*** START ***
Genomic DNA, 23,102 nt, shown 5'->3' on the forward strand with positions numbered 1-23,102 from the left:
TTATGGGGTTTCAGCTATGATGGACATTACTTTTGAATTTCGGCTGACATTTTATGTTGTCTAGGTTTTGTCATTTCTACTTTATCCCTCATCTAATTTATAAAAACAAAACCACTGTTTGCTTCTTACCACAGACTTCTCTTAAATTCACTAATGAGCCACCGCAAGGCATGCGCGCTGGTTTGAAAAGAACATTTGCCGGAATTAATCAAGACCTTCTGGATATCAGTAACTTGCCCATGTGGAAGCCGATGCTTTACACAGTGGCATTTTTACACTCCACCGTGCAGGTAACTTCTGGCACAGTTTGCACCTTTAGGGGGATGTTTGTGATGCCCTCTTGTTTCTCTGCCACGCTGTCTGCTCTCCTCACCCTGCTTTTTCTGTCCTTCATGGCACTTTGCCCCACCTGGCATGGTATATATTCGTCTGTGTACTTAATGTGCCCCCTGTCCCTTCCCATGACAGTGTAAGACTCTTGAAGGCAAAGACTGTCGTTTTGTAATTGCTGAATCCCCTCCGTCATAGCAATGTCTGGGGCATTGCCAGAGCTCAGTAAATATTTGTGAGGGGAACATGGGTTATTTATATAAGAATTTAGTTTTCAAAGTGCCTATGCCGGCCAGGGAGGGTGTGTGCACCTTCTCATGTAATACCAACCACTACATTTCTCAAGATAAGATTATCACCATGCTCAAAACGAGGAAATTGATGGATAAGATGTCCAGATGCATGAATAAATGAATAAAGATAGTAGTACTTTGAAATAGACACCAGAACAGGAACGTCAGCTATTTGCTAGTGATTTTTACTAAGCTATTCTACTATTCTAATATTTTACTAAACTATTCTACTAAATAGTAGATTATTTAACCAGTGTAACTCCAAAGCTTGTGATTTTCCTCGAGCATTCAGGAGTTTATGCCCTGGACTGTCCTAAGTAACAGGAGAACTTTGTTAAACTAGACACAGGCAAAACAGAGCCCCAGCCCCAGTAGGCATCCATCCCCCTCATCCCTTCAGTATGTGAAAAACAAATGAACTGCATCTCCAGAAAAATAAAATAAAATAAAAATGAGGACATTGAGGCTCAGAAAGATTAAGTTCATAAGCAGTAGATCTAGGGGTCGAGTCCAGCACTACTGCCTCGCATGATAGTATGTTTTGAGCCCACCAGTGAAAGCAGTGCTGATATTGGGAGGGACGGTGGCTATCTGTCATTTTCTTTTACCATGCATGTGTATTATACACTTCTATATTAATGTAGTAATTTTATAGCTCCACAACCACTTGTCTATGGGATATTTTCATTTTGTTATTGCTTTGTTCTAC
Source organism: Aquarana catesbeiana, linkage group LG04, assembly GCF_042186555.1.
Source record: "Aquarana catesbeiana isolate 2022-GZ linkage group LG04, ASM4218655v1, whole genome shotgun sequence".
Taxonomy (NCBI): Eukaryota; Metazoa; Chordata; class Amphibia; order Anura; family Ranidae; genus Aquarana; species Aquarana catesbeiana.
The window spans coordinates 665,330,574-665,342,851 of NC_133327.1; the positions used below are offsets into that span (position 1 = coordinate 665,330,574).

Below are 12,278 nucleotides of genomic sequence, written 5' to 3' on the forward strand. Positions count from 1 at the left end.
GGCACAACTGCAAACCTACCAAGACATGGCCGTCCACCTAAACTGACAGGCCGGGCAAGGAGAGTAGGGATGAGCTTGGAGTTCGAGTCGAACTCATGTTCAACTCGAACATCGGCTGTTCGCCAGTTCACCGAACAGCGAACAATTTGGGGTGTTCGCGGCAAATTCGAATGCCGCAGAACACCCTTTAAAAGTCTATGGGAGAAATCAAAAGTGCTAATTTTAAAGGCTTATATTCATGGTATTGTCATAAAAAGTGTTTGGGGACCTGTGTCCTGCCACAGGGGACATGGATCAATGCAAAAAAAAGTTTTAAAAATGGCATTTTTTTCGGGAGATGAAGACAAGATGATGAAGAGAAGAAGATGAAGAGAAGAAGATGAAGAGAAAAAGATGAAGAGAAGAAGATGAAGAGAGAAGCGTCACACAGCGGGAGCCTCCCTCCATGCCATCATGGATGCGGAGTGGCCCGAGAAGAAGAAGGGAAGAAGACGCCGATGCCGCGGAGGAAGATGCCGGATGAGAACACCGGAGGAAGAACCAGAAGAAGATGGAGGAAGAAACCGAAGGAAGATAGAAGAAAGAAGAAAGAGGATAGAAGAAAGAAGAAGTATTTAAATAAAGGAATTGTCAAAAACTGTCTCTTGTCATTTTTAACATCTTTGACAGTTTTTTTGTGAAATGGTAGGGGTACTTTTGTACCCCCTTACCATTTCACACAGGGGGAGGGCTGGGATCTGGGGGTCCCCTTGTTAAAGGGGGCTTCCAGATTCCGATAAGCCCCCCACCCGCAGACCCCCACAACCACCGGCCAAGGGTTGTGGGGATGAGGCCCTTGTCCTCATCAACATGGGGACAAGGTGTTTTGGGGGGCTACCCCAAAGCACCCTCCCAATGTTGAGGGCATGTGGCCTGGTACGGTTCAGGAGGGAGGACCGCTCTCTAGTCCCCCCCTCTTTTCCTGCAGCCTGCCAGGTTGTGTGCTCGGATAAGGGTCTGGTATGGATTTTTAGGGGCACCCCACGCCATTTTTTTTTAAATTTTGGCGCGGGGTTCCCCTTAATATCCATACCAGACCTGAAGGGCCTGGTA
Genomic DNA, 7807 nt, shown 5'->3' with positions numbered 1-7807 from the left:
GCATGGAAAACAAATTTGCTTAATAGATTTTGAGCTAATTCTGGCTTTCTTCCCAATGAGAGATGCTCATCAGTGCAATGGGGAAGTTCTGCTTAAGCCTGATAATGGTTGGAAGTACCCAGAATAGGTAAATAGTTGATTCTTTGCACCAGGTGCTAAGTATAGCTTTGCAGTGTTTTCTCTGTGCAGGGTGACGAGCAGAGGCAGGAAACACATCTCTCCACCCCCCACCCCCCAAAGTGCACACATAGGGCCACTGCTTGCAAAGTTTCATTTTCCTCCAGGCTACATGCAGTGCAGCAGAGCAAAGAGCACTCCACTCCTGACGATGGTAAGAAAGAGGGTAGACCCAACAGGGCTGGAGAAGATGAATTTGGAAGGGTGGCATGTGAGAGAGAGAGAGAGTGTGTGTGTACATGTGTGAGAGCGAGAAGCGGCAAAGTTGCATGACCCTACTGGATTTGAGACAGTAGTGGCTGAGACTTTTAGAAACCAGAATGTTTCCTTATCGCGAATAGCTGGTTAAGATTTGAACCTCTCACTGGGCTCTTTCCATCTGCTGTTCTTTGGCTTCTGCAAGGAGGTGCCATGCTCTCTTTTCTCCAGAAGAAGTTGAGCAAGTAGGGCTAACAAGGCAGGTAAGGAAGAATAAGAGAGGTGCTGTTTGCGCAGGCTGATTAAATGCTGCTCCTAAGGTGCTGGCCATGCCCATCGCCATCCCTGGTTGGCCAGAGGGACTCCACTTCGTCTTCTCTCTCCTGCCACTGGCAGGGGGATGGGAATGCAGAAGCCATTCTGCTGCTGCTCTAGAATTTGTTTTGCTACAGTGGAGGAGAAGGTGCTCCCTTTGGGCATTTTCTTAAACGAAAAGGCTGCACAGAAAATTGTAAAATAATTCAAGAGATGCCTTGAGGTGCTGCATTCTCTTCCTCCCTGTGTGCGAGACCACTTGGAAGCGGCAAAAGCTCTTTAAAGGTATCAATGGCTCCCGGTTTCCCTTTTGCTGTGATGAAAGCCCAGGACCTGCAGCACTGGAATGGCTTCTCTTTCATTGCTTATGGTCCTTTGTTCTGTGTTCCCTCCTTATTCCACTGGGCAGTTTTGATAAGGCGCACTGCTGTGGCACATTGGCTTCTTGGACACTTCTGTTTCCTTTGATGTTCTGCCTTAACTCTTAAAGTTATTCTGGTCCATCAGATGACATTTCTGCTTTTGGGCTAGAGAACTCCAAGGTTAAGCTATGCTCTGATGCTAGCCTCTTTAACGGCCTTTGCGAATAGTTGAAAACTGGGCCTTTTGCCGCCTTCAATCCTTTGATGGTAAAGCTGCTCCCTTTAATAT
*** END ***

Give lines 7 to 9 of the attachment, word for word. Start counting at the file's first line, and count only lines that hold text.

Below are 12,278 nucleotides of genomic sequence, written 5' to 3' on the forward strand. Positions count from 1 at the left end.
GGCACAACTGCAAACCTACCAAGACATGGCCGTCCACCTAAACTGACAGGCCGGGCAAGGAGAGTAGGGATGAGCTTGGAGTTCGAGTCGAACTCATGTTCAACTCGAACATCGGCTGTTCGCCAGTTCACCGAACAGCGAACAATTTGGGGTGTTCGCGGCAAATTCGAATGCCGCAGAACACCCTTTAAAAGTCTATGGGAGAAATCAAAAGTGCTAATTTTAAAGGCTTATATTCATGGTATTGTCATAAAAAGTGTTTGGGGACCTGTGTCCTGCCACAGGGGACATGGATCAATGCAAAAAAAAGTTTTAAAAATGGCATTTTTTTCGGGAGATGAAGACAAGATGATGAAGAGAAGAAGATGAAGAGAAGAAGATGAAGAGAAAAAGATGAAGAGAAGAAGATGAAGAGAGAAGCGTCACACAGCGGGAGCCTCCCTCCATGCCATCATGGATGCGGAGTGGCCCGAGAAGAAGAAGGGAAGAAGACGCCGATGCCGCGGAGGAAGATGCCGGATGAGAACACCGGAGGAAGAACCAGAAGAAGATGGAGGAAGAAACCGAAGGAAGATAGAAGAAAGAAGAAAGAGGATAGAAGAAAGAAGAAGTATTTAAATAAAGGAATTGTCAAAAACTGTCTCTTGTCATTTTTAACATCTTTGACAGTTTTTTTGTGAAATGGTAGGGGTACTTTTGTACCCCCTTACCATTTCACACAGGGGGAGGGCTGGGATCTGGGGGTCCCCTTGTTAAAGGGGGCTTCCAGATTCCGATAAGCCCCCCACCCGCAGACCCCCACAACCACCGGCCAAGGGTTGTGGGGATGAGGCCCTTGTCCTCATCAACATGGGGACAAGGTGTTTTGGGGGGCTACCCCAAAGCACCCTCCCAATGTTGAGGGCATGTGGCCTGGTACGGTTCAGGAGGGAGGACCGCTCTCTAGTCCCCCCCTCTTTTCCTGCAGCCTGCCAGGTTGTGTGCTCGGATAAGGGTCTGGTATGGATTTTTAGGGGCACCCCACGCCATTTTTTTTTAAATTTTGGCGCGGGGTTCCCCTTAATATCCATACCAGACCTGAAGGGCCTGGTA
Genomic DNA, 7807 nt, shown 5'->3' with positions numbered 1-7807 from the left: